European stocks close lower after China posts slowest growth in nearly three decades
European stocks closed lower on Monday, after fresh data from China showed its economy grew at its slowest pace since 1990.
The pan-European Stoxx 600 index provisionally sank 0.26 percent, with most sectors and major bourses in the red.
Market players monitored news of slowing growth in the world’s second-largest economy. Official data published Monday said China’s gross domestic product (GDP) in 2018 grew 6.6 percent from the previous year, in line with analyst expectations but at its most sluggish rate in almost three decades.
It’s the latest sign of weakness in the Chinese economy, and comes at a critical time in Beijing’s trade battle with the United States. The two countries have been locked in a tense sparring of tariffs since the start of last year, but are currently trying to prevent any further escalation over the course of a 90-day truce.
Over the weekend, President Donald Trump said a trade deal with China “could very well happen,” but denied what he called “false reports” that the U.S. was considering lifting duties on Chinese imports.
Telecom Italia’s share price declined following news that the domestic communications regulator turned down its plan to spin off its landline network. Orange, meanwhile, dropped 1 percent after the company disputed reports that it was mulling a bid for Spanish competitor Euskaltel.
Looking at individual stocks, German chemicals firm Henkel slumped to the bottom of the Stoxx 600 after it released preliminary financial results and said it would hike investments by around 300 million euros ($341.6 million). The stock had slipped 9.7 percent by the mid-afternoon.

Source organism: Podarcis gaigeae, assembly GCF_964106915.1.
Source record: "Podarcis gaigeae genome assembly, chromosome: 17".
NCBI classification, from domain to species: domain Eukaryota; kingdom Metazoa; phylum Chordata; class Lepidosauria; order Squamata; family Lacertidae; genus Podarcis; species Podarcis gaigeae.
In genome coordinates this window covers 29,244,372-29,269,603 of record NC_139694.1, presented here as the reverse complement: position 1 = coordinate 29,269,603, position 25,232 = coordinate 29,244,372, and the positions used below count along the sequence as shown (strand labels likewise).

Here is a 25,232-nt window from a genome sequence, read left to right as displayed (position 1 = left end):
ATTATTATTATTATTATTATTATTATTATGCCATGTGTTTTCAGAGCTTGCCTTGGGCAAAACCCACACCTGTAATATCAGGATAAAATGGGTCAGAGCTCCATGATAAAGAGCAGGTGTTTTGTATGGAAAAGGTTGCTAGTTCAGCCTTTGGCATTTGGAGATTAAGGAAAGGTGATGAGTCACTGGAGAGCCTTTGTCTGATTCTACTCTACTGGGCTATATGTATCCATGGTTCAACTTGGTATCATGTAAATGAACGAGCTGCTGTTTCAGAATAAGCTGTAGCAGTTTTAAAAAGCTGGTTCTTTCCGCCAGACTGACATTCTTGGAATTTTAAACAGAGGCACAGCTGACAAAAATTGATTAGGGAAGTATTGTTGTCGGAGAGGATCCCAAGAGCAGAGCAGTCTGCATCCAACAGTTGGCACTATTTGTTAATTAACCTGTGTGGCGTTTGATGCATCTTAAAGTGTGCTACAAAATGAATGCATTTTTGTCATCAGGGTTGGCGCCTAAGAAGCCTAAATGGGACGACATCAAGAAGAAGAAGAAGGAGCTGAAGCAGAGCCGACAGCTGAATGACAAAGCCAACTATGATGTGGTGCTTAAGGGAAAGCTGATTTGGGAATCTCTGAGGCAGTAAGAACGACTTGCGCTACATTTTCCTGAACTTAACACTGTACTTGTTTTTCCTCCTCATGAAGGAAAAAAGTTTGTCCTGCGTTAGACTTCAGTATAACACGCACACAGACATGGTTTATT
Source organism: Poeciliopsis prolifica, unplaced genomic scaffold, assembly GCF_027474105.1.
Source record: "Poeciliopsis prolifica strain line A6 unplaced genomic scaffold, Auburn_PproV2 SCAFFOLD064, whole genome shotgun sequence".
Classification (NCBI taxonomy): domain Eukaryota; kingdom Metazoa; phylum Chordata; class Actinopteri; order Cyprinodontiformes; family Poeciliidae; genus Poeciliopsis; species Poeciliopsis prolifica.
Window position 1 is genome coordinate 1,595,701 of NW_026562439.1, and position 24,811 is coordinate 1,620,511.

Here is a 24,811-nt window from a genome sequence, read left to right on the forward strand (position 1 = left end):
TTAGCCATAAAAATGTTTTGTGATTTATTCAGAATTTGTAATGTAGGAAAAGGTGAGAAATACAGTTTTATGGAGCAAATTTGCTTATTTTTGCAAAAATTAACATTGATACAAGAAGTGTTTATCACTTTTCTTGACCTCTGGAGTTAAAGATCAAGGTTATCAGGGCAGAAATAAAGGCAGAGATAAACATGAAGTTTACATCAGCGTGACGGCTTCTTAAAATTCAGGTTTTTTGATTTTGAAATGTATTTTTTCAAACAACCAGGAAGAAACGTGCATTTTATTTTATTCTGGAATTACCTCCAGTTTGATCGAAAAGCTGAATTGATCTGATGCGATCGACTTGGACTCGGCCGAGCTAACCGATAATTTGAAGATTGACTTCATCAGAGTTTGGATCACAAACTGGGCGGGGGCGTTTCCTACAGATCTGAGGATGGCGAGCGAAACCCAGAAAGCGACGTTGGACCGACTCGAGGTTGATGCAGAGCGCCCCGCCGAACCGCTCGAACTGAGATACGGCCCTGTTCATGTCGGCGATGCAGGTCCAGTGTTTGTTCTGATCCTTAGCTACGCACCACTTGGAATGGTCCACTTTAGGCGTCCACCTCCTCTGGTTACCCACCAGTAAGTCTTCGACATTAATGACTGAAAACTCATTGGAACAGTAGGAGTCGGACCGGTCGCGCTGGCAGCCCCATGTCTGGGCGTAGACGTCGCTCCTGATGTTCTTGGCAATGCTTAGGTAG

On the other end, Air France-KLM rose to the top of the European index after Davy Research upgraded the stock to “outperform” from “neutral.” Shares were almost 10 percent higher by the afternoon.
In corporate news, online food delivery company Just Eat also fell, after it said Chief Executive Peter Plumb would step down and updated its earnings guidance.
Last week, U.K. lawmakers rejected May’s EU withdrawal agreement, an event that was largely expected. The prime minister subsequently won a confidence vote that was tabled by opposition leader Jeremy Corbyn, albeit by a slim margin of 19 votes.
Sterling was barely changed in afternoon trade, trading just below the flatline at $1.2864.
Elsewhere, the International Monetary Fund cut it global economic growth outlook for the second time in three months. The organization said it now projects a 3.5 percent growth rate worldwide for 2019 and 3.6 percent for 2020 — 0.2 and 0.1 percentage points below its last forecasts in October.